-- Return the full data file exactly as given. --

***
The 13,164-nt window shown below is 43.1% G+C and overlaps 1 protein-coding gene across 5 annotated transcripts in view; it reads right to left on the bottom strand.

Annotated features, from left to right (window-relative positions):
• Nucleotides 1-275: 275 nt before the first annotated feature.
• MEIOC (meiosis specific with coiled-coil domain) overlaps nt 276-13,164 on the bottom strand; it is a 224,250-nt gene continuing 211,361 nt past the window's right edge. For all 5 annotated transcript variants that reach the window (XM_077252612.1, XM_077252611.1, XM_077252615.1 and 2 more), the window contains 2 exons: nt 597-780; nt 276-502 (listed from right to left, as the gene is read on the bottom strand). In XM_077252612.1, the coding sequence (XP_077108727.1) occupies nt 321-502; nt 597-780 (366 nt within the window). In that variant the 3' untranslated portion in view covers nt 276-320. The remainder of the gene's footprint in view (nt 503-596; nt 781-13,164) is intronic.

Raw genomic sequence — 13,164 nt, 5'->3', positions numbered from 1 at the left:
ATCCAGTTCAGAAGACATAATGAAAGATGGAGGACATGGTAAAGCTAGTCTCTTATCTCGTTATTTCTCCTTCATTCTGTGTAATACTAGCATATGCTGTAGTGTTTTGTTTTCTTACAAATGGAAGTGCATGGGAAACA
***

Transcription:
The 13,164-nt window shown below is 43.1% G+C and overlaps 1 protein-coding gene across 5 annotated transcripts in view; it reads right to left on the bottom strand.

Annotated features, from left to right (window-relative positions):
• Nucleotides 1-275: 275 nt before the first annotated feature.
• MEIOC (meiosis specific with coiled-coil domain) overlaps nt 276-13,164 on the bottom strand; it is a 224,250-nt gene continuing 211,361 nt past the window's right edge. For all 5 annotated transcript variants that reach the window (XM_077252612.1, XM_077252611.1, XM_077252615.1 and 2 more), the window contains 2 exons: nt 597-780; nt 276-502 (listed from right to left, as the gene is read on the bottom strand). In XM_077252612.1, the coding sequence (XP_077108727.1) occupies nt 321-502; nt 597-780 (366 nt within the window). In that variant the 3' untranslated portion in view covers nt 276-320. The remainder of the gene's footprint in view (nt 503-596; nt 781-13,164) is intronic.

Raw genomic sequence — 13,164 nt, 5'->3', positions numbered from 1 at the left:
ATCCAGTTCAGAAGACATAATGAAAGATGGAGGACATGGTAAAGCTAGTCTCTTATCTCGTTATTTCTCCTTCATTCTGTGTAATACTAGCATATGCTGTAGTGTTTTGTTTTCTTACAAATGGAAGTGCATGGGAAACA